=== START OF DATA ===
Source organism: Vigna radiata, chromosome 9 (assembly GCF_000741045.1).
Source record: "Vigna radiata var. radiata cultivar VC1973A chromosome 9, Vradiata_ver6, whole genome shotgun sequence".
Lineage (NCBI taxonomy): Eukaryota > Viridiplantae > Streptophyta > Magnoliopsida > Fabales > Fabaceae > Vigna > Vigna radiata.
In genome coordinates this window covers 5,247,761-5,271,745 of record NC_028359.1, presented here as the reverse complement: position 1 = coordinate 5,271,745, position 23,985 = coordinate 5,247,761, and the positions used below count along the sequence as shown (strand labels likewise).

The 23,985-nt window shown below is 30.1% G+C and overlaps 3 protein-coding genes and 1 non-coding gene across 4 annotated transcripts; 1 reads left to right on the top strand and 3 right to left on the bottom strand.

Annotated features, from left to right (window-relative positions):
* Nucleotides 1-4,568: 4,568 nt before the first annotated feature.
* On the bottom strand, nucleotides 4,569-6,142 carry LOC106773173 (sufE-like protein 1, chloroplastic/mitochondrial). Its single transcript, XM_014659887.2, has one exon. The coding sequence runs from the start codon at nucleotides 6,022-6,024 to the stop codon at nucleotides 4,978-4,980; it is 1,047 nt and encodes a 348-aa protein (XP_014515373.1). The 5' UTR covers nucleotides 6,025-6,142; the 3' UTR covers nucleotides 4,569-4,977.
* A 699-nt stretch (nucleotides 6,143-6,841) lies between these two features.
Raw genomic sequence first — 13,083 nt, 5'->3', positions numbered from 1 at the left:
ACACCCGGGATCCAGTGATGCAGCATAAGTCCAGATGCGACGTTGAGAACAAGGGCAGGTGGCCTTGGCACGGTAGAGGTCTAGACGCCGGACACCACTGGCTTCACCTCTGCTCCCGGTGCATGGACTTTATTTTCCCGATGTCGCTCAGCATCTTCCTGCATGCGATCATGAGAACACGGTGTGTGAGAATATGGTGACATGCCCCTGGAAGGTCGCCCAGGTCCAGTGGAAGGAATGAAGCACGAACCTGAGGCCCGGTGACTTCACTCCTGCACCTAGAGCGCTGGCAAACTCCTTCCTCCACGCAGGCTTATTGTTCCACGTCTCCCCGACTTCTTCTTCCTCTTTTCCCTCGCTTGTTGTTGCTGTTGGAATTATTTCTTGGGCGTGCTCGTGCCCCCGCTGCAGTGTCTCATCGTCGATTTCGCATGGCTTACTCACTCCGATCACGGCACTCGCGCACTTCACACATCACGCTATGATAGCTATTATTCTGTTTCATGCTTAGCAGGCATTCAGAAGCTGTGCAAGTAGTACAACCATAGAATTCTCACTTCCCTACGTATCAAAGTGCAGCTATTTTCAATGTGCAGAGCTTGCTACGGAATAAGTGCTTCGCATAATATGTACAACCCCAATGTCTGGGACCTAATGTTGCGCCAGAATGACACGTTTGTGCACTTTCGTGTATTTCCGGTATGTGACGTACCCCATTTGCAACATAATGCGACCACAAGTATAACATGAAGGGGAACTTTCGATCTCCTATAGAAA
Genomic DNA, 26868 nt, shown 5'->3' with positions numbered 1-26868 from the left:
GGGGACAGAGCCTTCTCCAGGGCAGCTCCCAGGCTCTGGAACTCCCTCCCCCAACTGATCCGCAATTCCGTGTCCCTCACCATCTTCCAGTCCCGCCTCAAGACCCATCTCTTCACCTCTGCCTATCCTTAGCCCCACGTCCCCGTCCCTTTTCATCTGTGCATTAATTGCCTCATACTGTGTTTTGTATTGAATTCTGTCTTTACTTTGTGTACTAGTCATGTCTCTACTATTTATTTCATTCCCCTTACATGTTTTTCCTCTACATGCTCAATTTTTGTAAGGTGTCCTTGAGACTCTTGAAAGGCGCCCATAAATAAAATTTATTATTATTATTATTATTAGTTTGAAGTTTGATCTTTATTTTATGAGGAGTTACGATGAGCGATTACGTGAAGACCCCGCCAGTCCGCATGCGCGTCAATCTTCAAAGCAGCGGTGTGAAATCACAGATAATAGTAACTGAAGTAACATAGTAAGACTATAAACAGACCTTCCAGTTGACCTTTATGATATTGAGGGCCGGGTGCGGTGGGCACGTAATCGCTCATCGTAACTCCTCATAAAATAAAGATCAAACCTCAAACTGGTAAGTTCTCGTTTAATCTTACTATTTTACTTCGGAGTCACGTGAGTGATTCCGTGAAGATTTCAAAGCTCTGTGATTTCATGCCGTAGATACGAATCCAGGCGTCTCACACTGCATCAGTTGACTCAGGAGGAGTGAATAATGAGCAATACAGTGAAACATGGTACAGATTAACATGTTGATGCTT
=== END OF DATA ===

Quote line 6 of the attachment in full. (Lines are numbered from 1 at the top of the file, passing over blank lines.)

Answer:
Annotated features, from left to right (window-relative positions):